Several MPs Leave Labour Party, Form New Independent Group
In a press conference on Monday, seven members of the UK parliament (MPs) announced their departure from the opposition Labour Party. In a protest of leader Jeremy Corbyn’s failure to take a firm stance against Brexit and the mounting accusations of anti-Semitism against the party, the MPs have formed the Independent Group. Though this separation bears a resemblance to the 1981 formation of the Social Democratic Party by MPs who broke from the Labour Party and eventually joined the Liberal Party, the group does not plan to follow suit and is not launching a new political party.
Corbyn came under fire in August after the release of a video in which he accused a group of British Zionists of having, “no sense of British irony.” A vocal supporter of Palestine, Corbyn has long been accused of anti-Semitism, sometimes without due cause. However, in past years, an escalation of blatant anti-Semitism in the Parliamentary Labour Party has cast doubt on Corbyn’s values as he continues to defend the party against the accusations.
In 2016, when Corbyn ally and former mayor of London Ken Livingstone opined on the radio that Hitler, “was supporting Zionism before he went mad and ended up killing six million Jews,”
Corbyn requested a two-month inquiry into anti-Semitism in the Labour Party. Civil-rights lawyer Shami Chakrabarti reported that the Labour Party was “not overrun” by anti-Semitism but recommended that party members refrain from using phrases including “Zio” or from using “Hitler, Nazi or Holocaust metaphors, distortions or comparisons,” when discussing Israel and Palestine. Corbyn has also been criticized for defending the artist of an anti-Semitic mural, a decision he later defended as a mistake.
Still, some claim that reports of anti-Semitism have been exaggerated in a political move against Corbyn. “Is anti-Semitism rife in the Labour party? No,” Professor of politics at the University of Liverpool and Labour Party expert Jon Tonge told The New York Times. “Has Corbyn made a few mistakes in handling it? Yes. In broader terms, Labour MPs think he’s unelectable, and anti-Semitism is a battering ram to attack Corbyn.”
The protesting MPs — Luciana Berger, Chuka Umunna, Chris Leslie, Mike Gapes, Ann Coffey, Angela Smith, and Gavin Shuker — have stated they will not challenge by-elections, an election that serves to fill a vacancy in the House of Commons. The Independent Group’s website states: “To change our broken politics, we need a different culture. The Independent Group aims to reach across outdated divides and tackle Britain’s problems together. We all have the right to be heard. We can all make a difference."
The group’s members shared an assortment of reasons for leaving Labour. Liverpool Wavertree MP Luciana Berger said she was “leaving behind a culture of bullying, bigotry, and intimidation." Ms. Berger, a critic of Corbyn’s positions on anti-Semitism and Brexit, has faced torrents of anti-Semitic abuse from the public since joining Labour in 2010. In early February, a no-confidence motion and a meeting to discuss her future were made but then withdrawn following the news that one of her key opponents within Labour had called her a “disruptive Zionist.”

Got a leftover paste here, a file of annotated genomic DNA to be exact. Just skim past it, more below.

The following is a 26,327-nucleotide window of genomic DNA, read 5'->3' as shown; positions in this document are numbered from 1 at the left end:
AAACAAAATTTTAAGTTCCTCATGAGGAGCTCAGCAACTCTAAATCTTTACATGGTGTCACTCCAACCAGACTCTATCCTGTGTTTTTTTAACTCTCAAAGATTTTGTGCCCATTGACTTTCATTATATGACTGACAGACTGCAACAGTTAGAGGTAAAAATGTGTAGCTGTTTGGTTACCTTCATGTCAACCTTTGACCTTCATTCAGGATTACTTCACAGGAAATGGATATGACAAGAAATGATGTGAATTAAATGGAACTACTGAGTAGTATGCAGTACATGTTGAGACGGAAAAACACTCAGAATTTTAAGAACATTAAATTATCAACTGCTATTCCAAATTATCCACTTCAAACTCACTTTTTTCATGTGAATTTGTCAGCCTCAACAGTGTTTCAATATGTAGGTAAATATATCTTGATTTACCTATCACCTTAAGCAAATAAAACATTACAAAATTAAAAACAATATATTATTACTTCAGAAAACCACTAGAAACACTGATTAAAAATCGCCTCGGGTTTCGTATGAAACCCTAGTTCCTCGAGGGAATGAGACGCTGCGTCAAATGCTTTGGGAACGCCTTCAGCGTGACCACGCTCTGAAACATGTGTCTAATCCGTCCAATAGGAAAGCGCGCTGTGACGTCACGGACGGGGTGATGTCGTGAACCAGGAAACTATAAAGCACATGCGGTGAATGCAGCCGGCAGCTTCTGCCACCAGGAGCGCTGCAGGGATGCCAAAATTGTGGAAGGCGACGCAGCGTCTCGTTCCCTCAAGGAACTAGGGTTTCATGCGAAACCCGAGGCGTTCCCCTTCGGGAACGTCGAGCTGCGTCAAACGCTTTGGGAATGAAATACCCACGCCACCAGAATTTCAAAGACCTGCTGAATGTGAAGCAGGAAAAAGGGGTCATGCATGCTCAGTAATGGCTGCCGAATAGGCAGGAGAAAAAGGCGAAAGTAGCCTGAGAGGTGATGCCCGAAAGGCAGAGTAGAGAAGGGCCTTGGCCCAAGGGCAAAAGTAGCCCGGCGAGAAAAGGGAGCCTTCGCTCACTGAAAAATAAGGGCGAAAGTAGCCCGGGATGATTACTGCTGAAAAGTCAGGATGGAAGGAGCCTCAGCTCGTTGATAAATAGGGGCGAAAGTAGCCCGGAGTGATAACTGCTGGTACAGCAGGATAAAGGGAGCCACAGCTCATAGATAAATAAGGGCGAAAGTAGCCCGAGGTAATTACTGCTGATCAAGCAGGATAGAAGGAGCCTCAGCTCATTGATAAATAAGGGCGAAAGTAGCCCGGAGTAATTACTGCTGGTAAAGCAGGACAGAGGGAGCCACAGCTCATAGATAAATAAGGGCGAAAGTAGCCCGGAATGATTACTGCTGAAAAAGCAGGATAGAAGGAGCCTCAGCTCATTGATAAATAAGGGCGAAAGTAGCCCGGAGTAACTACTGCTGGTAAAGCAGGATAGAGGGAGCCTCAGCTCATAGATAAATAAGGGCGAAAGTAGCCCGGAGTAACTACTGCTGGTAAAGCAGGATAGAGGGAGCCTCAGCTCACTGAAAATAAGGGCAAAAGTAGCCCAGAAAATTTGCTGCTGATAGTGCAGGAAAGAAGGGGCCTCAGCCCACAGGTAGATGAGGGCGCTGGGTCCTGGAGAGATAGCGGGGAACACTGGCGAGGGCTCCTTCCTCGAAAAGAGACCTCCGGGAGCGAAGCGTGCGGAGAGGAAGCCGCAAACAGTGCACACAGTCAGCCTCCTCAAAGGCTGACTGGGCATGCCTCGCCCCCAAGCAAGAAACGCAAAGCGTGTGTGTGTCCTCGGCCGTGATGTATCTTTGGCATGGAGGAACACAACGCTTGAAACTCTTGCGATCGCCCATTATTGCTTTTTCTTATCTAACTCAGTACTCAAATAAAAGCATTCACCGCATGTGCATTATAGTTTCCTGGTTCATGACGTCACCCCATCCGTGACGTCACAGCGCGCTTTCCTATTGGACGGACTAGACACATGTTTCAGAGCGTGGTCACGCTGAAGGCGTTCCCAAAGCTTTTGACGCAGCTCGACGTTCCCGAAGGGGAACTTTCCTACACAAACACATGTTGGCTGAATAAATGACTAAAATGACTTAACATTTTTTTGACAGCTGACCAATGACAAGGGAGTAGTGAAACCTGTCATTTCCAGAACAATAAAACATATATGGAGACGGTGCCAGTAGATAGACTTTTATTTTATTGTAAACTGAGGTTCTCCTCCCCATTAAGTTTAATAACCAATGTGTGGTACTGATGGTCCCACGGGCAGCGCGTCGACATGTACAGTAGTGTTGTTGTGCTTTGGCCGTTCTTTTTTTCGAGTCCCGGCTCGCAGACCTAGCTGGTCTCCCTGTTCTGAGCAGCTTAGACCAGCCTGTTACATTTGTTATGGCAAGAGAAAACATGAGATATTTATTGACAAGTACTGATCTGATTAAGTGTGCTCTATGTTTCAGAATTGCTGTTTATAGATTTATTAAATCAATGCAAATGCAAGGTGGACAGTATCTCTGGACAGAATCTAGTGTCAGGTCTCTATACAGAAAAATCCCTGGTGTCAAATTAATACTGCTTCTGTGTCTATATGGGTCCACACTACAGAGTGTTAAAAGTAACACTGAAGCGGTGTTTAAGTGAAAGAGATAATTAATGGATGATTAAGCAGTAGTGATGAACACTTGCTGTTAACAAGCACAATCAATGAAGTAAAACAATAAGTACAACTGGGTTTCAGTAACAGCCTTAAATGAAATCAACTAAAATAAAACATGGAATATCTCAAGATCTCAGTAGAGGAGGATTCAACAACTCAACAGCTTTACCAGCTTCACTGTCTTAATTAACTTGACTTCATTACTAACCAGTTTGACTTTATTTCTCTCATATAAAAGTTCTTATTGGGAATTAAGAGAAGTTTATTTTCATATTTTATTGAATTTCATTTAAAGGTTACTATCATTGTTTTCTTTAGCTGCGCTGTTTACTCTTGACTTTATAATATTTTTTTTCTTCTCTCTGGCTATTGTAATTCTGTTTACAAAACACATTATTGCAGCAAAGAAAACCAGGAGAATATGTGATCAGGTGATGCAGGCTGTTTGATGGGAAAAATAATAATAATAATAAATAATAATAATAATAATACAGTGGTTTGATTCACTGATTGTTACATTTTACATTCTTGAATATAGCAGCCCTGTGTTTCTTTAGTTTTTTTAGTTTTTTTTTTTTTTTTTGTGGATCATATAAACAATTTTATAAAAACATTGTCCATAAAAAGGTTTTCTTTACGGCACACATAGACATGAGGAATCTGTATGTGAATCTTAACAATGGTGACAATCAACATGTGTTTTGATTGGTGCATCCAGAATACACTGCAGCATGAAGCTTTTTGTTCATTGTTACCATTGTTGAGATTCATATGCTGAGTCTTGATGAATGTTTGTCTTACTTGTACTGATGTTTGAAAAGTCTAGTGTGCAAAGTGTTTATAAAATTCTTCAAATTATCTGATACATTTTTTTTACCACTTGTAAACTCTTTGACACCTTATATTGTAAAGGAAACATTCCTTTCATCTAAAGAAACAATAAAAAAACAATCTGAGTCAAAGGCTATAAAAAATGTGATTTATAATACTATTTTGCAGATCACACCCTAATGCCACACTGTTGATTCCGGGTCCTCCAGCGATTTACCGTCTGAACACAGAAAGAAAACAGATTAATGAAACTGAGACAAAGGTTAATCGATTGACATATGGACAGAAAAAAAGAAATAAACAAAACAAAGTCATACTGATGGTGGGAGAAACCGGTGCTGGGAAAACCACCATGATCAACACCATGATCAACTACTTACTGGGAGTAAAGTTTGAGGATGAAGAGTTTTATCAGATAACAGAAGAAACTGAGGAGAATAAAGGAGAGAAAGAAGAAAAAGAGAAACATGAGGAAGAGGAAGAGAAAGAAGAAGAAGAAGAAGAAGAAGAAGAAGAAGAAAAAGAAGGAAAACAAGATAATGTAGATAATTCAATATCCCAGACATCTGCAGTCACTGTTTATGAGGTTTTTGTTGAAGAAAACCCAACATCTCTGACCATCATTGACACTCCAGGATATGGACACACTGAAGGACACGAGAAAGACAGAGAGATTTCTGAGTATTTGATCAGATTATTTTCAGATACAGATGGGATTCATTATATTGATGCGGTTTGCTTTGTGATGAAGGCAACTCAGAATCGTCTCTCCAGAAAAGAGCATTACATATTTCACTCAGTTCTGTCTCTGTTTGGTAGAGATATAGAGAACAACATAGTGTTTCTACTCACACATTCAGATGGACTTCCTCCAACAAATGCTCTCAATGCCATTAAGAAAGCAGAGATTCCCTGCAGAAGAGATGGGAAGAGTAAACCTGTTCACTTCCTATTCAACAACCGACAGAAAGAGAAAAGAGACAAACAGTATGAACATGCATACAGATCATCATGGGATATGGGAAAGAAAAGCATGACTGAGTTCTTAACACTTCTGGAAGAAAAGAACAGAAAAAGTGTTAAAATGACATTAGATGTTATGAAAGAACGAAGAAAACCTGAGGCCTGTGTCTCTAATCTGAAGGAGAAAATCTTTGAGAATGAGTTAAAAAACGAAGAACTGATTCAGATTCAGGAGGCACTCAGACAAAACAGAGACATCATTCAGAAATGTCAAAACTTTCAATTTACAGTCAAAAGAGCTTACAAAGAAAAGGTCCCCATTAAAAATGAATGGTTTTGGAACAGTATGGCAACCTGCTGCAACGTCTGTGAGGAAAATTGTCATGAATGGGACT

The no-confidence motion and meeting had been put forth in response to Berger’s demand earlier that week for Labour to release details of how it was tackling anti-Semitism, a move which some MPs viewed as an undermining of Corbyn’s leadership and disloyalty to Labour. Deputy Labour leader Tom Watson responded by writing to Jenny Formby, the party’s general secretary, asking for a suspension of the Liverpool Wavertree Constituency Labour Party. Watson pronounced, “It is clear to me that Luciana Berger is being bullied. This behavior by her local party is intolerable.”
Streatham MP Chuka Umunna also announced, “We've taken the first step in leaving the old tribal politics behind, and we invite others who share our political values to do so too.” To reset the scene of UK politics, Umunna also encouraged other MPs within and outside of Labour to leave their parties and, “forge a new consensus on a way forward for Britain.”
Other UK parties have not come under fire for anti-Semitic sentiment as Labour has. However, in a Parliamentary debate on anti-Semitism on Wednesday, Conservative Andrew Percy claimed UKIP (UK Independence Party) has “now become a far-right party” that he believes is a component of the “rise of anti-Semitism.”
Late Tuesday an eighth MP left Labour to join the Independent Group. With Enfield North MP Joan Ryan added to the group, a SkyData opinion poll gives it a 10 percent level of support, one point above the 9 percent of the Lib Dems. Additional MPs are expected to follow the Independent Group in upcoming days.
Labour leader Jeremy Corbyn said he was, “disappointed” by the departures while also defending Labour and its policies. Corbyn claimed they “inspired millions at the last election and saw us increase our vote by the largest share since 1945,” citing the hike in Labour votes from new and young voters in 2017.
Following the resignation, several walked out of a Parliamentary Labour Party meeting in response to a speech by chairman Ian Lavery that failed to adequately address the issue of anti-Semitism in the party. Deputy leader Tom Watson commented that the party would have to undergo major changes if it wants to avoid more resignations, saying, “I love this party but sometimes I no longer recognize it.”
The new Independent Group staunchly supports holding a People’s Vote days before Brexit, an issue that has long agitated Corbyn and Labour. Monday’s split adds another layer of complexity to the growing difficulties surrounding Brexit and UK politics.